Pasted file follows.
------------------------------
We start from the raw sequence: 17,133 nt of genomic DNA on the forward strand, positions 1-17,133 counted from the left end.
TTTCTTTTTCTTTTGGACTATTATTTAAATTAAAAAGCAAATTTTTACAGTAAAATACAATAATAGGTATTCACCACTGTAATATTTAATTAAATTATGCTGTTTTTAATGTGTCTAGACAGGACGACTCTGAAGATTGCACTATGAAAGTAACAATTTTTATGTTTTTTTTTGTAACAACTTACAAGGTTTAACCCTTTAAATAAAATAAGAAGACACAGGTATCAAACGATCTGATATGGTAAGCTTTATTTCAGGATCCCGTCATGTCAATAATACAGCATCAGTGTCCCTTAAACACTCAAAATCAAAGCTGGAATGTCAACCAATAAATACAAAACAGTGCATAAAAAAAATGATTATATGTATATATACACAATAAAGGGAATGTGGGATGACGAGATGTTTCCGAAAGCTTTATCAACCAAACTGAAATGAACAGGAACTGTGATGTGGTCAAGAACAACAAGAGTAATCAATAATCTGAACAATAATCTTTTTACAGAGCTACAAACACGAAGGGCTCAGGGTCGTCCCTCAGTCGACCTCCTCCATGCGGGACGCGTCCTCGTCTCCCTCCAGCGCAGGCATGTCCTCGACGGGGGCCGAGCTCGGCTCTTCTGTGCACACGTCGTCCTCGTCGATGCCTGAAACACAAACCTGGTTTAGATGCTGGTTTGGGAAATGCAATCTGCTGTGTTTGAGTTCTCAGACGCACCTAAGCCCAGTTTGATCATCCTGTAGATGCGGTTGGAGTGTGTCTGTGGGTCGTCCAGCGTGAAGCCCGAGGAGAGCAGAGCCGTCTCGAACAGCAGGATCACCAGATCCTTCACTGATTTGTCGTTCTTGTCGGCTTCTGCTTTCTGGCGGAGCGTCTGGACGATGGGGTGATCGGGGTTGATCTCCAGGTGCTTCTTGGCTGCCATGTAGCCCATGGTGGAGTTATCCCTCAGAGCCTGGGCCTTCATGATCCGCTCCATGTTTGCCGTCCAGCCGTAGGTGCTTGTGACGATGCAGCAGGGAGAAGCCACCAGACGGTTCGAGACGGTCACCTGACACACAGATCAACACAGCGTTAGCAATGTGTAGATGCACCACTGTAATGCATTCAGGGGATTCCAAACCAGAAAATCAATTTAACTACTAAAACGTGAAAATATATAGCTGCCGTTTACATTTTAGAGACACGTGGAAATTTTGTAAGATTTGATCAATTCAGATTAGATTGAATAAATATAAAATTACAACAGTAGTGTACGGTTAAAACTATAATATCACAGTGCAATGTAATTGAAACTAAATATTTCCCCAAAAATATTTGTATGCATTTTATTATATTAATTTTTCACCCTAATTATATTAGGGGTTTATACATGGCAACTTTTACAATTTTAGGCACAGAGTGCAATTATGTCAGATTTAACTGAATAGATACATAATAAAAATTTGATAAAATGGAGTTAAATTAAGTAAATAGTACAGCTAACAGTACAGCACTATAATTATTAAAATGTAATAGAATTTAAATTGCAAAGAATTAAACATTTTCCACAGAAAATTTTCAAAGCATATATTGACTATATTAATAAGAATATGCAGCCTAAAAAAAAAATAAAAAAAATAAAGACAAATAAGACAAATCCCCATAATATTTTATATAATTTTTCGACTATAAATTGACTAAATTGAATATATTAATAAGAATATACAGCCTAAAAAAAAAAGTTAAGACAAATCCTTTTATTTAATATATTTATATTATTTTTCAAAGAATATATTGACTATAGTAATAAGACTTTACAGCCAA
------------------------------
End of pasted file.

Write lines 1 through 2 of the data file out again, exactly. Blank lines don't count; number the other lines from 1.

We start from the raw sequence: 17,133 nt of genomic DNA on the forward strand, positions 1-17,133 counted from the left end.
TTTCTTTTTCTTTTGGACTATTATTTAAATTAAAAAGCAAATTTTTACAGTAAAATACAATAATAGGTATTCACCACTGTAATATTTAATTAAATTATGCTGTTTTTAATGTGTCTAGACAGGACGACTCTGAAGATTGCACTATGAAAGTAACAATTTTTATGTTTTTTTTTGTAACAACTTACAAGGTTTAACCCTTTAAATAAAATAAGAAGACACAGGTATCAAACGATCTGATATGGTAAGCTTTATTTCAGGATCCCGTCATGTCAATAATACAGCATCAGTGTCCCTTAAACACTCAAAATCAAAGCTGGAATGTCAACCAATAAATACAAAACAGTGCATAAAAAAAATGATTATATGTATATATACACAATAAAGGGAATGTGGGATGACGAGATGTTTCCGAAAGCTTTATCAACCAAACTGAAATGAACAGGAACTGTGATGTGGTCAAGAACAACAAGAGTAATCAATAATCTGAACAATAATCTTTTTACAGAGCTACAAACACGAAGGGCTCAGGGTCGTCCCTCAGTCGACCTCCTCCATGCGGGACGCGTCCTCGTCTCCCTCCAGCGCAGGCATGTCCTCGACGGGGGCCGAGCTCGGCTCTTCTGTGCACACGTCGTCCTCGTCGATGCCTGAAACACAAACCTGGTTTAGATGCTGGTTTGGGAAATGCAATCTGCTGTGTTTGAGTTCTCAGACGCACCTAAGCCCAGTTTGATCATCCTGTAGATGCGGTTGGAGTGTGTCTGTGGGTCGTCCAGCGTGAAGCCCGAGGAGAGCAGAGCCGTCTCGAACAGCAGGATCACCAGATCCTTCACTGATTTGTCGTTCTTGTCGGCTTCTGCTTTCTGGCGGAGCGTCTGGACGATGGGGTGATCGGGGTTGATCTCCAGGTGCTTCTTGGCTGCCATGTAGCCCATGGTGGAGTTATCCCTCAGAGCCTGGGCCTTCATGATCCGCTCCATGTTTGCCGTCCAGCCGTAGGTGCTTGTGACGATGCAGCAGGGAGAAGCCACCAGACGGTTCGAGACGGTCACCTGACACACAGATCAACACAGCGTTAGCAATGTGTAGATGCACCACTGTAATGCATTCAGGGGATTCCAAACCAGAAAATCAATTTAACTACTAAAACGTGAAAATATATAGCTGCCGTTTACATTTTAGAGACACGTGGAAATTTTGTAAGATTTGATCAATTCAGATTAGATTGAATAAATATAAAATTACAACAGTAGTGTACGGTTAAAACTATAATATCACAGTGCAATGTAATTGAAACTAAATATTTCCCCAAAAATATTTGTATGCATTTTATTATATTAATTTTTCACCCTAATTATATTAGGGGTTTATACATGGCAACTTTTACAATTTTAGGCACAGAGTGCAATTATGTCAGATTTAACTGAATAGATACATAATAAAAATTTGATAAAATGGAGTTAAATTAAGTAAATAGTACAGCTAACAGTACAGCACTATAATTATTAAAATGTAATAGAATTTAAATTGCAAAGAATTAAACATTTTCCACAGAAAATTTTCAAAGCATATATTGACTATATTAATAAGAATATGCAGCCTAAAAAAAAAATAAAAAAAATAAAGACAAATAAGACAAATCCCCATAATATTTTATATAATTTTTCGACTATAAATTGACTAAATTGAATATATTAATAAGAATATACAGCCTAAAAAAAAAAGTTAAGACAAATCCTTTTATTTAATATATTTATATTATTTTTCAAAGAATATATTGACTATAGTAATAAGACTTTACAGCCAA